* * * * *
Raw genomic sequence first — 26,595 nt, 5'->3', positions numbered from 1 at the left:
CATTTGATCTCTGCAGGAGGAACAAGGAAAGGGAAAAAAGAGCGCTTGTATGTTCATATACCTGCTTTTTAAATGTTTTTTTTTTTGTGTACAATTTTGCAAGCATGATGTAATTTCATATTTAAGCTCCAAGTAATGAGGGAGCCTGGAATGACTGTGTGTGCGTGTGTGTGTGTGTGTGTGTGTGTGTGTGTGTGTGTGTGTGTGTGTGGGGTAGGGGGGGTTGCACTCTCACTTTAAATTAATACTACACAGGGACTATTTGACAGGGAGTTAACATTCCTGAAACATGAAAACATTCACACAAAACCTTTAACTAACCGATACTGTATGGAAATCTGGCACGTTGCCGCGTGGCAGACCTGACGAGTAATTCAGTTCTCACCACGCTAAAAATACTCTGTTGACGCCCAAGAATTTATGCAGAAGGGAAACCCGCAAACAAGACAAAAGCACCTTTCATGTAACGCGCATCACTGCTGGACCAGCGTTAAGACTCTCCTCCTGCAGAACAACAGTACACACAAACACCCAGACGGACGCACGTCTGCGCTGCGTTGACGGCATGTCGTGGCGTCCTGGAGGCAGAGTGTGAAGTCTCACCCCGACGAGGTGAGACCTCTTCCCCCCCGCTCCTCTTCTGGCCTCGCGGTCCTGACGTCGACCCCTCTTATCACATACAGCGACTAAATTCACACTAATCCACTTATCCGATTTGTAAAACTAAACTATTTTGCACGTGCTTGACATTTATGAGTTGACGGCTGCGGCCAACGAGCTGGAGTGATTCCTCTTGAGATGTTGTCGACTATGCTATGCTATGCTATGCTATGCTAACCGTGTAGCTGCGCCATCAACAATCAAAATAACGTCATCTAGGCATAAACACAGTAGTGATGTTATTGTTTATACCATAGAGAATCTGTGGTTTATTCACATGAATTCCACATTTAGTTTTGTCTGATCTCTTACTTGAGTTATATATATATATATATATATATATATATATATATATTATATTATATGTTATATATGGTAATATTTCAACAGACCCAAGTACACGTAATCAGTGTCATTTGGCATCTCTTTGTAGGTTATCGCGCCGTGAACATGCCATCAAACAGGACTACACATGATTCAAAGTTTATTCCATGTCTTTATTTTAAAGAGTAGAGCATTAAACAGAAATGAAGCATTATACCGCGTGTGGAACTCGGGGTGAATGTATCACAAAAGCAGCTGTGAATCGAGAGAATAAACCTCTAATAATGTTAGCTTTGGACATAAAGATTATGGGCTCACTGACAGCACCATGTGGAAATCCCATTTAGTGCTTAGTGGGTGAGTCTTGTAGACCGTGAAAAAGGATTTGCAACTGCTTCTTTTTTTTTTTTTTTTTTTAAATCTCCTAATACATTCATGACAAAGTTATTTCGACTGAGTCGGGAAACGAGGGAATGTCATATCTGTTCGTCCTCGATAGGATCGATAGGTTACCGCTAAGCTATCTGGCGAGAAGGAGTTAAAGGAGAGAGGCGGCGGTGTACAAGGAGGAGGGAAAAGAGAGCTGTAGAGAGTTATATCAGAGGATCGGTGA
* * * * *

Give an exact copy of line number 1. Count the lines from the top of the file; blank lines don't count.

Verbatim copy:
Raw genomic sequence first — 26,595 nt, 5'->3', positions numbered from 1 at the left: